Expungement of Forms U-4 and U-5; Potentially a Reality

April 12, 2012Articles Westlaw News & Insight Securities Blog
One of the biggest injustices that registered representatives face is having their U-4 or U-5 license registration forms amended to reflect a customer complaint, even though not named as a respondent, only to then have little avenue to have that complaint expunged from their records. It appears as though FINRA has recognized this injustice in Notice to Member 12-18 in which FINRA has sought comment on proposed new rules that will allow an unnamed person who is the "subject of" allegations to seek expungement by initiating separate proceedings at the conclusion of a customer-initiated arbitration.

With the ultimate adoption of these new rules, unnamed persons who are the subject of a complaint, can seek redress regarding allegations that may have an adverse impact on their livelihood, but, at the same time, ensure the integrity of CRD records upon which the investing public relies through such resources as Broker Check.

Starting in 2009, the SEC approved amendments to Forms U-4 and U-5 to require the reporting of allegations of sales practice violations when the registered representative was not named as a respondent, but the subject of the allegations. Under the current rules, such a person had three options to seek expungement: (1) request their current or former employer to seek expungement as part of the customer arbitration; (2) seek to intervene in the customer arbitration and request expungement; or (3) initiate a new arbitration in which the unnamed person seeks expungement and names the customer and/or firm as a respondent.

To its credit, FINRA has determined that these options are not really options at all. First, the current system requires reliance on the current or former employer to pursue expungement. Second, intervention could cause unnecessary delay in the customer case. Third, it is not practical to intervene in the customer case because that would expose the unnamed person to direct liability. Fourth, there is an inequity in having the member firm or customer incur the expense associated with a new arbitration.

The proposed rules do away with these difficulties altogether because, for starters, the unnamed person would be the only party to the expungement arbitration and cannot name the customer or member firm. In such an expungement proceeding, the unnamed person could only seek expungement relief, although the proposed rules still allow the firm to seek expungement for the unnamed person in the underlying case.

As a condition to pursuing an expungement arbitration, the unnamed person must notify FINRA of the intent to pursue expungement through that proceeding within 180 days of being notified of the amendment to the U-4 or U-5. Once the underlying case concludes, the unnamed person would then have 60 days to commence an expungement arbitration by filing a statement of claim. A single public arbitrator would then hear the expungement case. If there was an underlying arbitration, the appointed arbitrator in the expungement proceeding would be the public arbitrator from that proceeding. The parties to the underlying arbitration would also have the ability to appear and testify at the expungement hearing. Importantly, this procedural recourse will not exist for registered representatives who are named in the underlying sale practice violation arbitration; such relief would have to be sought in the underlying case.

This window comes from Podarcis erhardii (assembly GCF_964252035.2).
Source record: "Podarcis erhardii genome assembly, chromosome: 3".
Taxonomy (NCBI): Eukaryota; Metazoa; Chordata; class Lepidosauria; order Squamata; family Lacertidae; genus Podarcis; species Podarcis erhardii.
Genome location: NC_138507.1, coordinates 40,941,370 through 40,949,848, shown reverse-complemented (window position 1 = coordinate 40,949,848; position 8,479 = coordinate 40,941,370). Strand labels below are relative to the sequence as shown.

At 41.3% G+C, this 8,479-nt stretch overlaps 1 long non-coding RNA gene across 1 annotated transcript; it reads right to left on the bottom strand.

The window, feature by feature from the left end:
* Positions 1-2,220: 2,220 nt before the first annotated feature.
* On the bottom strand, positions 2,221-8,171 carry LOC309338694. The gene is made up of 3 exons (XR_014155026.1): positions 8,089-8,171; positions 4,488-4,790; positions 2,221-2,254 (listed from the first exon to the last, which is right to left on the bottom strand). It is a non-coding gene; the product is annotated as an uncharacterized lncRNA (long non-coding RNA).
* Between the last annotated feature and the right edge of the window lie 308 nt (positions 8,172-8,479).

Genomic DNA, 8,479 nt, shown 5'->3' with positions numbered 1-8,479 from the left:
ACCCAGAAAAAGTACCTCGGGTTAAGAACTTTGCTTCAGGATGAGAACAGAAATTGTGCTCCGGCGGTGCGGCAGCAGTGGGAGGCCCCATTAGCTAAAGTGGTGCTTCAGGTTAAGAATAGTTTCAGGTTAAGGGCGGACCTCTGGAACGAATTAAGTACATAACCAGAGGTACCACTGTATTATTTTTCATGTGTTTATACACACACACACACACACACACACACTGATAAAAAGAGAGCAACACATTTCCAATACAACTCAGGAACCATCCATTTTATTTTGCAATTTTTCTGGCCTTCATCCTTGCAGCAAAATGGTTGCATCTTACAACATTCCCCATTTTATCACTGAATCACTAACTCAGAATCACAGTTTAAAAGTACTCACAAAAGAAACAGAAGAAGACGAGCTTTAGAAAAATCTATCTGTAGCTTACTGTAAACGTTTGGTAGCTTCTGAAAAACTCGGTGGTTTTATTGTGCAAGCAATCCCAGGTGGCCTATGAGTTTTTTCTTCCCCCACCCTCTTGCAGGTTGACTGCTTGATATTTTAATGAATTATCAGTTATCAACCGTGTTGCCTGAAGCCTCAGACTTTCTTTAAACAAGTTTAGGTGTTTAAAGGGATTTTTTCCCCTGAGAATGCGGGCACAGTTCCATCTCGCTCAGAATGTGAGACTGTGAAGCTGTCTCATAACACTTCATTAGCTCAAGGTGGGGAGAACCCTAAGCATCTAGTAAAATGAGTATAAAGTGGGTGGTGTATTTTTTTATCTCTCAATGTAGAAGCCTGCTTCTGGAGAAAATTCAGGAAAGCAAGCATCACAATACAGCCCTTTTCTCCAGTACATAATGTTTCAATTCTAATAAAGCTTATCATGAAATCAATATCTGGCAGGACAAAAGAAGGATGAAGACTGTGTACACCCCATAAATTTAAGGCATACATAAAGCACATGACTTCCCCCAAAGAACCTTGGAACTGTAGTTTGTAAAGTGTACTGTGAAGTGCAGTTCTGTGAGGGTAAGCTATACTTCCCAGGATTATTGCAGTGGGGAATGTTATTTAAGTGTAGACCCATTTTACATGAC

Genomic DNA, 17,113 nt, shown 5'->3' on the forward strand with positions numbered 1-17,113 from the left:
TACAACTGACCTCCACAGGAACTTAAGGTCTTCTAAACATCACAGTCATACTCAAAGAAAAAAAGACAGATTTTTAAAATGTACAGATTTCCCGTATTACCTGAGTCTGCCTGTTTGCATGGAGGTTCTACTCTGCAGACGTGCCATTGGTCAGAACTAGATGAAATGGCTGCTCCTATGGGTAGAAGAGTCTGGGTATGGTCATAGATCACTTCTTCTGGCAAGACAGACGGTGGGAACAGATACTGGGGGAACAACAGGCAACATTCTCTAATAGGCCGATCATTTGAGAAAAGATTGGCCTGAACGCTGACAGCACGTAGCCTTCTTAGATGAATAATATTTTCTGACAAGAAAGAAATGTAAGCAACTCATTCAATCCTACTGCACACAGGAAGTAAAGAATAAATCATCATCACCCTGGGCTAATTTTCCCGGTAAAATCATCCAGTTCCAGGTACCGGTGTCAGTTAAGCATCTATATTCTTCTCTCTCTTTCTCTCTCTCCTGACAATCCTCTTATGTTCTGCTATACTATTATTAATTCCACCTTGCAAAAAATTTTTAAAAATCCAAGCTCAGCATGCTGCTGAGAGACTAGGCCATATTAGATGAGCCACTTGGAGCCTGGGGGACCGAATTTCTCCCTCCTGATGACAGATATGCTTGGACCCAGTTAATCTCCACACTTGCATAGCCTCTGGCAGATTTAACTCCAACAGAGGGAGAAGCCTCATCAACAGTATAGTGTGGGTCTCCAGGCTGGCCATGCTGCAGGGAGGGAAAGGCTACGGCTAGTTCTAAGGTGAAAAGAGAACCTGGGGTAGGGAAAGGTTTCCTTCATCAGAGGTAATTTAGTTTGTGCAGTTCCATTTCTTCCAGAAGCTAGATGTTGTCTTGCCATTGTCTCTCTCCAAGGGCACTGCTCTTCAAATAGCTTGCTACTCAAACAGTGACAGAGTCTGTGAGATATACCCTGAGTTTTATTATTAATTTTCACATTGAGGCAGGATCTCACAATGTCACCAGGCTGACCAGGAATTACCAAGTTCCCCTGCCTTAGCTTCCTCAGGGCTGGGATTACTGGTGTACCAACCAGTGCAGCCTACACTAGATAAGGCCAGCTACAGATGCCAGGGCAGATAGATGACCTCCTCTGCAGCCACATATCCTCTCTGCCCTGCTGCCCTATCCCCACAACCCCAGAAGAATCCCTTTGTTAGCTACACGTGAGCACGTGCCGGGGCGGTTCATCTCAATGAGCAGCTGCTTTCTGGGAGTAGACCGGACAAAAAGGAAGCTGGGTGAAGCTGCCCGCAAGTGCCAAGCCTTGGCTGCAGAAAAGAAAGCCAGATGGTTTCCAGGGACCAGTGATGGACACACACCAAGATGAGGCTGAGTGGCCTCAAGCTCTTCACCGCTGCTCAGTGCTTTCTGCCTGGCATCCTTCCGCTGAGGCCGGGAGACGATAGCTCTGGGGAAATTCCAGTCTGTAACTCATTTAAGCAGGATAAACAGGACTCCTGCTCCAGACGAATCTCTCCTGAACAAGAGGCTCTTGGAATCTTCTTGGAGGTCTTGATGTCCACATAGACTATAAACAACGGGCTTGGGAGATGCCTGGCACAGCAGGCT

The proposed rules are an important first step for FINRA in recognizing that unnamed persons may have their careers forever adversely impacted by having their Forms U-4 or U-5 blemished without any established procedure to seek the removal of the blemish. All in all, this proposed procedural recourse appears to provide a relatively cost-effective and expeditious mechanism for unnamed persons to expunge their records. Presumably, if the member firm prevails in the underlying arbitration, expungement should be a foregone conclusion. If the firm does not prevail in that case, the unnamed person would still have the ability to seek recourse and make her case for expungement.

In our climate of the customer is always right, it at least looks as though FINRA is willing to acknowledge those circumstances where the customer might not have been right and the registered representative should not be made to unfairly suffer. Time will tell if these proposed procedures fulfill their purpose.